The anatomical, physical and chemical properties of local bamboo species are being analysed to determine the suitability of the existing bamboo species for various uses. From these studies, economic bamboo species, which are not currently available in Nigeria, would be introduced in line with necessary protocols.
Let me also say that the council from time to time, obtains information on modern technology for producing globally competitive new generation bamboo products which are disseminated to investors in Nigeria. This is important as some investors are currently producing bamboo wall and floor tiles including toothpicks locally. To facilitate this, the council, some few years ago, brought Prof. Zhu Zhuaoa, an International Bamboo and Rattan (INBAR) expert in China, to Nigeria in collaboration with Gamla Group in Asaba, to assess local bamboo resources. The group also met with members of the wood and wood products sector of Manufacturers Association of Nigeria and discussed the importance of developing bamboo for use in the sector.
An encouraging development that may assist in moving the nation’s bamboo bio-economy forward is the registration of the Association for Bamboo Development in Nigeria (ABDN), a non-governmental organisation committed to the promotion of bamboo as a viable resource for sustainable economic diversification, wealth creation, employment generation, youth and community development as well as environmental protection.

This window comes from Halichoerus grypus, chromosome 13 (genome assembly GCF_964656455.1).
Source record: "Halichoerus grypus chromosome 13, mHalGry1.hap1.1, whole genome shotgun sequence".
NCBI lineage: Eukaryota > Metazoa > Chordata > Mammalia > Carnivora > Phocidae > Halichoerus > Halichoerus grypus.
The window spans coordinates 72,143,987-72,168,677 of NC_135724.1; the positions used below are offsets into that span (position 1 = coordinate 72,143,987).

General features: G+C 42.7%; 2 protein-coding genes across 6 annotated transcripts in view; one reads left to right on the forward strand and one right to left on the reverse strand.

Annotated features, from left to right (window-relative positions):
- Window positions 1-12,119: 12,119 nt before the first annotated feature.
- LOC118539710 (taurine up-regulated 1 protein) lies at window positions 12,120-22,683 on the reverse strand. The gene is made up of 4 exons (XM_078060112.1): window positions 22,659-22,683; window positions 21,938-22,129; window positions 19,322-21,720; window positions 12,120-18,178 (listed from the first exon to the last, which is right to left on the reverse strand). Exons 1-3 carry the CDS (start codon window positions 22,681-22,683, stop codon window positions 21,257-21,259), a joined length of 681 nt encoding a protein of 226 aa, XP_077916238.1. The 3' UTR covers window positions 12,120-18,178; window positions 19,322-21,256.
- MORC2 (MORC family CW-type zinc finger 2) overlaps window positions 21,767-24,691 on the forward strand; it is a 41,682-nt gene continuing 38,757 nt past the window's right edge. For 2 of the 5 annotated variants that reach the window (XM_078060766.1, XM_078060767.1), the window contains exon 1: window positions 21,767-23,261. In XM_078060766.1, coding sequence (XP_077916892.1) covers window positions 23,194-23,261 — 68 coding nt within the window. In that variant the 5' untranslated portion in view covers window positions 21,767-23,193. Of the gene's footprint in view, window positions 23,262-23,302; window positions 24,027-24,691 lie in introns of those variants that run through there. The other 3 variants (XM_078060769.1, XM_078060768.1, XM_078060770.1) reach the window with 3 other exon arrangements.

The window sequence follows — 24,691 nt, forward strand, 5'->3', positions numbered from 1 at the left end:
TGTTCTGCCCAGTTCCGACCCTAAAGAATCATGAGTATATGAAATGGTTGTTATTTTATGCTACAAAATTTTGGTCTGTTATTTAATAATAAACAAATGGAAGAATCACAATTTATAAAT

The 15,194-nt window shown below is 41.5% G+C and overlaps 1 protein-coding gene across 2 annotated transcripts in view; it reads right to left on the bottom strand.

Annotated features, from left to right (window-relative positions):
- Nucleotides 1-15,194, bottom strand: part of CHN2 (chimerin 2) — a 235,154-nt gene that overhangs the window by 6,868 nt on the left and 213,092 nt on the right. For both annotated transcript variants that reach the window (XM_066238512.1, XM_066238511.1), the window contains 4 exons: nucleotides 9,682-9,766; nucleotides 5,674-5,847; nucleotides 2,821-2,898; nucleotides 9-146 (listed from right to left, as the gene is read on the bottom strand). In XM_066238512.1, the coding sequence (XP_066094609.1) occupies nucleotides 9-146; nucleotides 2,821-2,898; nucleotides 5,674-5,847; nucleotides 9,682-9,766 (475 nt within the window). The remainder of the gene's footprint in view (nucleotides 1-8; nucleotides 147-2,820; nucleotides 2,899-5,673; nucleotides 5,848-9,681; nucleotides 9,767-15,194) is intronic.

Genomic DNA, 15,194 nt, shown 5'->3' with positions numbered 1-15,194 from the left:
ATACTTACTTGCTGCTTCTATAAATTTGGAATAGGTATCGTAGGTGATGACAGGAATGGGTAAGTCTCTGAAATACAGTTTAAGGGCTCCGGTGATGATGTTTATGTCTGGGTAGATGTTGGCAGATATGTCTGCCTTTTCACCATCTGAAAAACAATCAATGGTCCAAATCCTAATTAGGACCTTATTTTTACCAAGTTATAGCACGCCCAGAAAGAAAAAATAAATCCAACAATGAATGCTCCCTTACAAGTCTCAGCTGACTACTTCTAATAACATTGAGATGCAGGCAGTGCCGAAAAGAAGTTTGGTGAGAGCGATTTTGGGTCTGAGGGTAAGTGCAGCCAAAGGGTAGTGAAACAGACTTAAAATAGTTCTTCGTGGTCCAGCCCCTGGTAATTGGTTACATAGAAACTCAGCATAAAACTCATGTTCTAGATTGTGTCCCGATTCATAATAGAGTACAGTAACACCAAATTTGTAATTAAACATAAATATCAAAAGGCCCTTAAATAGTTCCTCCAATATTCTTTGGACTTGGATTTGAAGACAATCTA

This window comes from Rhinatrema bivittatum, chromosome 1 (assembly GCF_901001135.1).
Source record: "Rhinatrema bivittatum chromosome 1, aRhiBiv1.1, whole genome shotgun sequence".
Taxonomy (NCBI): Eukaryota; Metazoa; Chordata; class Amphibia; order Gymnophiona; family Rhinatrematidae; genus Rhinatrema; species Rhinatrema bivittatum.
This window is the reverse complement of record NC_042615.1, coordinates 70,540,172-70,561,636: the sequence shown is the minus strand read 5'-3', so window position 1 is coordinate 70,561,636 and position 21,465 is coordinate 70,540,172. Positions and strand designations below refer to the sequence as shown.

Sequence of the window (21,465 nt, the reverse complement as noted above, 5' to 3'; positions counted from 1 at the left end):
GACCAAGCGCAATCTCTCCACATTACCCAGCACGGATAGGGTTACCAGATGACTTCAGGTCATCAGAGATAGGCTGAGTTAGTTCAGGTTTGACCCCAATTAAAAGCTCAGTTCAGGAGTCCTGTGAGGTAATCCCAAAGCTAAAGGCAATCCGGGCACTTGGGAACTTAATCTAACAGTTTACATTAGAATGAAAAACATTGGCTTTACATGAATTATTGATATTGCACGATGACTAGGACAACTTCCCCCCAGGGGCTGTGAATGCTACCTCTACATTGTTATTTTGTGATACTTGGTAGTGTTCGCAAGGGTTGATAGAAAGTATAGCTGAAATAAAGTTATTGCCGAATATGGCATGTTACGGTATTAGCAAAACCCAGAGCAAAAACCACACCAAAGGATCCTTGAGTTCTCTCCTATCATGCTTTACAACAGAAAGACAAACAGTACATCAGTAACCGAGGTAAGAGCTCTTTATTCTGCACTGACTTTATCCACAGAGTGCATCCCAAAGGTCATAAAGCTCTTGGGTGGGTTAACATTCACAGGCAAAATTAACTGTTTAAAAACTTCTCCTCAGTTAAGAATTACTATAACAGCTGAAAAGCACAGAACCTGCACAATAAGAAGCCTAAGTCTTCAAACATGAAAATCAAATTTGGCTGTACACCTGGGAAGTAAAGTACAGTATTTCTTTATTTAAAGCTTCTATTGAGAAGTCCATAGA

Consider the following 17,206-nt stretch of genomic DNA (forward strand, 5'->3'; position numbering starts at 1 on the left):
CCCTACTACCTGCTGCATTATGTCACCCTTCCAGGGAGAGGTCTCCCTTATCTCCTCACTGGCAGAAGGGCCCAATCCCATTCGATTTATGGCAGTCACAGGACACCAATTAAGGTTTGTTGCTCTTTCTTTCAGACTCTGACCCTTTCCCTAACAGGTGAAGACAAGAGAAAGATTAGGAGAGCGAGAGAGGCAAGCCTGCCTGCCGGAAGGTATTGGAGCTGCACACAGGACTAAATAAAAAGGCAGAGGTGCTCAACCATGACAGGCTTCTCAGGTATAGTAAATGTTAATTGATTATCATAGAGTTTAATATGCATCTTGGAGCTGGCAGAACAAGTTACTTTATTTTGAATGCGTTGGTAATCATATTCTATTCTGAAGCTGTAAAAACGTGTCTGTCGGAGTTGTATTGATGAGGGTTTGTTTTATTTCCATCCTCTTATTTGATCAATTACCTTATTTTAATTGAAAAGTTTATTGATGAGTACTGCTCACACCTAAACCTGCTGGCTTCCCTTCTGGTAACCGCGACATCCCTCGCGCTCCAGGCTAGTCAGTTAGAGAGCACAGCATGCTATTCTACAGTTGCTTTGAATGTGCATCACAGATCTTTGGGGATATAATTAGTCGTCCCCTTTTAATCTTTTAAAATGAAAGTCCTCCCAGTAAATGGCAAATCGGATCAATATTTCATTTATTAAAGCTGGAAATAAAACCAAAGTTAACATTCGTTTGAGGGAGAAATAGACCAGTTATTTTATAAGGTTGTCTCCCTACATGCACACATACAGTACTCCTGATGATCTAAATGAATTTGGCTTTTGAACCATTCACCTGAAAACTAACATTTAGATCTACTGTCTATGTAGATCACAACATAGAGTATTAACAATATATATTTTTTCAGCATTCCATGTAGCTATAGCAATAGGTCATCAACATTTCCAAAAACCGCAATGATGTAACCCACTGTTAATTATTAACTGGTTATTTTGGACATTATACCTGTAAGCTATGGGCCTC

Now, the council is interacting with the Furniture Group of the Manufacturers Association of Nigeria on the production of plybamboo, etc., in the country as most of the pioneer integrated wood base panel industries are now moribund. As a result of this, efforts are being put in place to establish industrial bamboo plantations in collaboration with interested members of the group. Apart from supplying bamboo for conversion to ply bamboo, etc, this initiative will lead to job creation, sustainable industrial development and wealth creation for farmers.